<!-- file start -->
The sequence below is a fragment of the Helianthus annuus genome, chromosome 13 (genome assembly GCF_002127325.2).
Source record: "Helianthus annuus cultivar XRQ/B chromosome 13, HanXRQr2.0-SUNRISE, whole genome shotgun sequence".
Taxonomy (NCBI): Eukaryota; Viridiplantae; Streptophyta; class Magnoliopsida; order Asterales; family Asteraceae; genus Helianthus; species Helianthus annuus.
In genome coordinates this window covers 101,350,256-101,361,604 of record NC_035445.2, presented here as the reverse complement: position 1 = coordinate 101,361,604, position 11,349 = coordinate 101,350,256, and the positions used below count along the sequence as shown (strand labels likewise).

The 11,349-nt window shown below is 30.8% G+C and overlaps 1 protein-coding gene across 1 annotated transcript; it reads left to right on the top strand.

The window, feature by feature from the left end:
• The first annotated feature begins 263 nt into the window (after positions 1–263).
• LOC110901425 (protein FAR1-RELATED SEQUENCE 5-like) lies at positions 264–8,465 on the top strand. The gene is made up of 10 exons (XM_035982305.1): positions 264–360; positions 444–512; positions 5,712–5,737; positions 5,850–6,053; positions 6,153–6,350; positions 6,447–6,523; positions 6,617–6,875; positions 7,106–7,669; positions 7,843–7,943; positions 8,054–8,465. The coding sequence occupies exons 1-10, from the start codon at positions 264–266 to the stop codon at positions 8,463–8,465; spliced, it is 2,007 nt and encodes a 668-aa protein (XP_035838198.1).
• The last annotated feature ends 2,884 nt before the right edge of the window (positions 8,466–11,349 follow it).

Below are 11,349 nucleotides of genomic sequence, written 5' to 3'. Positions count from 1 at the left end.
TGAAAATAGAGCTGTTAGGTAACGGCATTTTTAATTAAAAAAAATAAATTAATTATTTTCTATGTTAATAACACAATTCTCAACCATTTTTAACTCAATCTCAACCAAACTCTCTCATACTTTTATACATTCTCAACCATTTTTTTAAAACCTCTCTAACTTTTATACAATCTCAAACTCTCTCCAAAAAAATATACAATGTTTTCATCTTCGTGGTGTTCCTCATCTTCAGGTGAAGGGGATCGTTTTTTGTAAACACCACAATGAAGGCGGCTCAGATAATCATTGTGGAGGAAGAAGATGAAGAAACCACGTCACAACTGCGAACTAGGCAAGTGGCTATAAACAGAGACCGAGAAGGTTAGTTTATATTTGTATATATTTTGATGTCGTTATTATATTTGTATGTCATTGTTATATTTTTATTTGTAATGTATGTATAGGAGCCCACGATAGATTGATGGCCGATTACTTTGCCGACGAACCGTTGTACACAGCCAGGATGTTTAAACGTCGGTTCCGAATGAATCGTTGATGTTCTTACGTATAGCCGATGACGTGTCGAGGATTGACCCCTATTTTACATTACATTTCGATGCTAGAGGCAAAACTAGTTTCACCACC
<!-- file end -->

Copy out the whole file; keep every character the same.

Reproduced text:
The sequence below is a fragment of the Helianthus annuus genome, chromosome 13 (genome assembly GCF_002127325.2).
Source record: "Helianthus annuus cultivar XRQ/B chromosome 13, HanXRQr2.0-SUNRISE, whole genome shotgun sequence".
Taxonomy (NCBI): Eukaryota; Viridiplantae; Streptophyta; class Magnoliopsida; order Asterales; family Asteraceae; genus Helianthus; species Helianthus annuus.
In genome coordinates this window covers 101,350,256-101,361,604 of record NC_035445.2, presented here as the reverse complement: position 1 = coordinate 101,361,604, position 11,349 = coordinate 101,350,256, and the positions used below count along the sequence as shown (strand labels likewise).

The 11,349-nt window shown below is 30.8% G+C and overlaps 1 protein-coding gene across 1 annotated transcript; it reads left to right on the top strand.

The window, feature by feature from the left end:
• The first annotated feature begins 263 nt into the window (after positions 1–263).
• LOC110901425 (protein FAR1-RELATED SEQUENCE 5-like) lies at positions 264–8,465 on the top strand. The gene is made up of 10 exons (XM_035982305.1): positions 264–360; positions 444–512; positions 5,712–5,737; positions 5,850–6,053; positions 6,153–6,350; positions 6,447–6,523; positions 6,617–6,875; positions 7,106–7,669; positions 7,843–7,943; positions 8,054–8,465. The coding sequence occupies exons 1-10, from the start codon at positions 264–266 to the stop codon at positions 8,463–8,465; spliced, it is 2,007 nt and encodes a 668-aa protein (XP_035838198.1).
• The last annotated feature ends 2,884 nt before the right edge of the window (positions 8,466–11,349 follow it).

Below are 11,349 nucleotides of genomic sequence, written 5' to 3'. Positions count from 1 at the left end.
TGAAAATAGAGCTGTTAGGTAACGGCATTTTTAATTAAAAAAAATAAATTAATTATTTTCTATGTTAATAACACAATTCTCAACCATTTTTAACTCAATCTCAACCAAACTCTCTCATACTTTTATACATTCTCAACCATTTTTTTAAAACCTCTCTAACTTTTATACAATCTCAAACTCTCTCCAAAAAAATATACAATGTTTTCATCTTCGTGGTGTTCCTCATCTTCAGGTGAAGGGGATCGTTTTTTGTAAACACCACAATGAAGGCGGCTCAGATAATCATTGTGGAGGAAGAAGATGAAGAAACCACGTCACAACTGCGAACTAGGCAAGTGGCTATAAACAGAGACCGAGAAGGTTAGTTTATATTTGTATATATTTTGATGTCGTTATTATATTTGTATGTCATTGTTATATTTTTATTTGTAATGTATGTATAGGAGCCCACGATAGATTGATGGCCGATTACTTTGCCGACGAACCGTTGTACACAGCCAGGATGTTTAAACGTCGGTTCCGAATGAATCGTTGATGTTCTTACGTATAGCCGATGACGTGTCGAGGATTGACCCCTATTTTACATTACATTTCGATGCTAGAGGCAAAACTAGTTTCACCACC